The principal was stunned! A short while later found him in the Rebbe's room for a private audience.

"What was the comment on my letter supposed to mean?" he asked the Rebbe.

The Rebbe gently asked him to define success. The Rebbe then asked him whether one can herald as a success having a few dozen children enrolled in a school - when there are so many more children who still are receiving no Jewish education.

"But I tripled the enrollment," the individual protested, "is that not considered success?"

The Rebbe explained to him, "Success means exerting effort and consists of the continued struggle to do what is right…"

Milestones often act as tombstones; both (can) bury away a life of vitality.

Success shouldn't be measured by how far we get in life, but by the depth of life we get.

(Excerpts from Chabad.org by Rabbi Mendel Kalmenson)

May you have a meaningful and uplifting Shabbos!

If you would like to dedicate the weekly Parsha Perspective in honor or memory of a person or occasion, please contact Rabbi Shusterman at yshusterman@chedermonsey.org

Sunday, July 16, 2017

Mazel Tov Landas - Bris!

Mazel Tov to Rabbi Menachem Mendel and Rifka Landa on the birth of a boy! 

The Bris will IY"H take place at the Tzemach Tzedek Shul, on Tuesday, 24th Tammuz/July 18th, at 4:00pm.

Yehudah Moshe Chaim-Rubin Sitting Shiva

Shiva info for Yehudah Moshe Chaim-Rubin

2 Sylvan Rd (in the back of the house by the deck)

7:00am Shacharis
8:15pm Mincha followed by Maariv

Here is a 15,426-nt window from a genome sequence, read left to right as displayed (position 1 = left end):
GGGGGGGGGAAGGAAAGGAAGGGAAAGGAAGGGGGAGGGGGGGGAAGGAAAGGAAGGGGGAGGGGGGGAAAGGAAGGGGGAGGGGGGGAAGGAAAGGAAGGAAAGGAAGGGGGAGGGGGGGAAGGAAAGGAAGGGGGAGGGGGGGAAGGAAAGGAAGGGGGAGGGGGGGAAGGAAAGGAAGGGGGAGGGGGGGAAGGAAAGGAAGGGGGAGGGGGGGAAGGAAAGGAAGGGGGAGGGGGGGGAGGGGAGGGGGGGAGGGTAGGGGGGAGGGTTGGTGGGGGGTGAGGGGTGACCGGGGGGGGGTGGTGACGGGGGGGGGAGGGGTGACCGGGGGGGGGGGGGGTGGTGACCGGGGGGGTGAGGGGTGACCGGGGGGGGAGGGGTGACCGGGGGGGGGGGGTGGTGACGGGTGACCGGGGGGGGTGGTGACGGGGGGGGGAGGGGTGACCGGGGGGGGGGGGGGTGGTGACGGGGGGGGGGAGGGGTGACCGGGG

Getting up Tuesday morning



המקום ינחם אתכם בתוך שאר אבלי ציון וירושלים

Davening Times for the week of Parshas Matos-Masei for Tzemach Tzedek

Shacharis - Sunday                                                                  8:00, 9:00, 10:00am

Shacharis - Monday thru Friday                                       6:48, 7:00, 8:00, 9:30am

Mincha - Sunday thru Thursday                                                          7:00, 8:10pm

Maariv - Sunday thru Thursday                                                          9:00, 9:30pm

Friday, July 14, 2017

Parshas Pinchas Schedule for Tzemach Tzedek

The following is the Tzemach Tzedek schedule for Shabbos Parshas Pinchas:

Friday - ערב ש"ק

Licht Bentchen                                                                                       8:09pm

Minchah Erev Shabbos                                                                          8:20pm

Kabbolas Shabbos                                                                                 9:00pm

שבת קודש

Rov's Chassidus Shiur                                                                           9:00am

Sof Zman Krias Shma                                                                            9:19am

Shacharis                                                                                             10:00am  

Kiddush/Farbrengen following Davening

Mesibas Shabbos (for boys up to 5th grade @ 8 Grosser Lane)           5:00pm

Ladies' Pirkei Avos Shiur                                                                        5:45pm

Rov's Halachah Shiur                                                                             7:30pm

Minchah                                                                                                  8:10pm

Motzoei Shabbos/Maariv                                                                        9:17pm  

א גוטען שבת

Parsha Perspective

By Rabbi Yisroel Shusterman

This week’s Parsha Perspective is dedicated in memory of Elka bas Zisel OBM

Dedicated in memory of Leah bas Rochel OBM